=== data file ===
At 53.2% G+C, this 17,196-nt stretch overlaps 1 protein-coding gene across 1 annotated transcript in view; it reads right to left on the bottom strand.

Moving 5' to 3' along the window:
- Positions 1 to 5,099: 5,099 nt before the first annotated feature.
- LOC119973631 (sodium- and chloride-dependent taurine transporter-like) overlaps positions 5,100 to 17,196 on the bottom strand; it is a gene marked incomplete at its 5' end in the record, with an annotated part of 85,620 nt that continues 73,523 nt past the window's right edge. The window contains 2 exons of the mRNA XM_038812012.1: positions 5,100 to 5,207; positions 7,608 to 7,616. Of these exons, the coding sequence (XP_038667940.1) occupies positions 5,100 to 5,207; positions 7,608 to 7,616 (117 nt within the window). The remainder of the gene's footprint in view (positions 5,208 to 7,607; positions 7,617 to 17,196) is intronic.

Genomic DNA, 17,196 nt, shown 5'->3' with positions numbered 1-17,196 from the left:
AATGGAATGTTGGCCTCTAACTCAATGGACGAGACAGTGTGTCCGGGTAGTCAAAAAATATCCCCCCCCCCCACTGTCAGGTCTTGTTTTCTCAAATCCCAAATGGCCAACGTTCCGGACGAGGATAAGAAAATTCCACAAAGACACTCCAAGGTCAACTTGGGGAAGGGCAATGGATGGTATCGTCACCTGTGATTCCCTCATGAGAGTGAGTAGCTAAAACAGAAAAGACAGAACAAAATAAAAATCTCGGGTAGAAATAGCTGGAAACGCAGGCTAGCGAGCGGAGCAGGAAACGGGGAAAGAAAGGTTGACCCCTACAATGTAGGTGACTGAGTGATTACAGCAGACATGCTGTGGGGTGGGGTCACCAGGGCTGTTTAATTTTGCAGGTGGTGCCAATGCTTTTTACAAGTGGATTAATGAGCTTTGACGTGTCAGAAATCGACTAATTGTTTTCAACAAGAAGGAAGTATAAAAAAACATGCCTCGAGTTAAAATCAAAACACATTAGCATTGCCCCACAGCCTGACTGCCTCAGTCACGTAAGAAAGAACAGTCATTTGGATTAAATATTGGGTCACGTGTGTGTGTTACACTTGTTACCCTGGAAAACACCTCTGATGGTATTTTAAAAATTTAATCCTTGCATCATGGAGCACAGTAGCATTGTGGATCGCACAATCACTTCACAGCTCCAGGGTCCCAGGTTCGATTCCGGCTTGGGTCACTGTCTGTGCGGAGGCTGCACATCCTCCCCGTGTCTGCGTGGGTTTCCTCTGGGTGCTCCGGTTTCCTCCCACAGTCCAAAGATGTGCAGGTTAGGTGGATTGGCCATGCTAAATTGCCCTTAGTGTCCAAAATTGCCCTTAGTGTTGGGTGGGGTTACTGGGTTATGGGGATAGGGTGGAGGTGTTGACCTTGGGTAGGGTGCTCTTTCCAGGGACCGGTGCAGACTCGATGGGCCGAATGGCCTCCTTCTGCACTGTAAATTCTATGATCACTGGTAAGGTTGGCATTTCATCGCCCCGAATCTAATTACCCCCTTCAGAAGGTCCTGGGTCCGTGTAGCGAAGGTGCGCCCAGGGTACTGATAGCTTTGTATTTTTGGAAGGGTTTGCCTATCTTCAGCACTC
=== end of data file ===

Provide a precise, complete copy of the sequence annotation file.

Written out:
At 53.2% G+C, this 17,196-nt stretch overlaps 1 protein-coding gene across 1 annotated transcript in view; it reads right to left on the bottom strand.

Moving 5' to 3' along the window:
- Positions 1 to 5,099: 5,099 nt before the first annotated feature.
- LOC119973631 (sodium- and chloride-dependent taurine transporter-like) overlaps positions 5,100 to 17,196 on the bottom strand; it is a gene marked incomplete at its 5' end in the record, with an annotated part of 85,620 nt that continues 73,523 nt past the window's right edge. The window contains 2 exons of the mRNA XM_038812012.1: positions 5,100 to 5,207; positions 7,608 to 7,616. Of these exons, the coding sequence (XP_038667940.1) occupies positions 5,100 to 5,207; positions 7,608 to 7,616 (117 nt within the window). The remainder of the gene's footprint in view (positions 5,208 to 7,607; positions 7,617 to 17,196) is intronic.

Genomic DNA, 17,196 nt, shown 5'->3' with positions numbered 1-17,196 from the left:
AATGGAATGTTGGCCTCTAACTCAATGGACGAGACAGTGTGTCCGGGTAGTCAAAAAATATCCCCCCCCCCCACTGTCAGGTCTTGTTTTCTCAAATCCCAAATGGCCAACGTTCCGGACGAGGATAAGAAAATTCCACAAAGACACTCCAAGGTCAACTTGGGGAAGGGCAATGGATGGTATCGTCACCTGTGATTCCCTCATGAGAGTGAGTAGCTAAAACAGAAAAGACAGAACAAAATAAAAATCTCGGGTAGAAATAGCTGGAAACGCAGGCTAGCGAGCGGAGCAGGAAACGGGGAAAGAAAGGTTGACCCCTACAATGTAGGTGACTGAGTGATTACAGCAGACATGCTGTGGGGTGGGGTCACCAGGGCTGTTTAATTTTGCAGGTGGTGCCAATGCTTTTTACAAGTGGATTAATGAGCTTTGACGTGTCAGAAATCGACTAATTGTTTTCAACAAGAAGGAAGTATAAAAAAACATGCCTCGAGTTAAAATCAAAACACATTAGCATTGCCCCACAGCCTGACTGCCTCAGTCACGTAAGAAAGAACAGTCATTTGGATTAAATATTGGGTCACGTGTGTGTGTTACACTTGTTACCCTGGAAAACACCTCTGATGGTATTTTAAAAATTTAATCCTTGCATCATGGAGCACAGTAGCATTGTGGATCGCACAATCACTTCACAGCTCCAGGGTCCCAGGTTCGATTCCGGCTTGGGTCACTGTCTGTGCGGAGGCTGCACATCCTCCCCGTGTCTGCGTGGGTTTCCTCTGGGTGCTCCGGTTTCCTCCCACAGTCCAAAGATGTGCAGGTTAGGTGGATTGGCCATGCTAAATTGCCCTTAGTGTCCAAAATTGCCCTTAGTGTTGGGTGGGGTTACTGGGTTATGGGGATAGGGTGGAGGTGTTGACCTTGGGTAGGGTGCTCTTTCCAGGGACCGGTGCAGACTCGATGGGCCGAATGGCCTCCTTCTGCACTGTAAATTCTATGATCACTGGTAAGGTTGGCATTTCATCGCCCCGAATCTAATTACCCCCTTCAGAAGGTCCTGGGTCCGTGTAGCGAAGGTGCGCCCAGGGTACTGATAGCTTTGTATTTTTGGAAGGGTTTGCCTATCTTCAGCACTC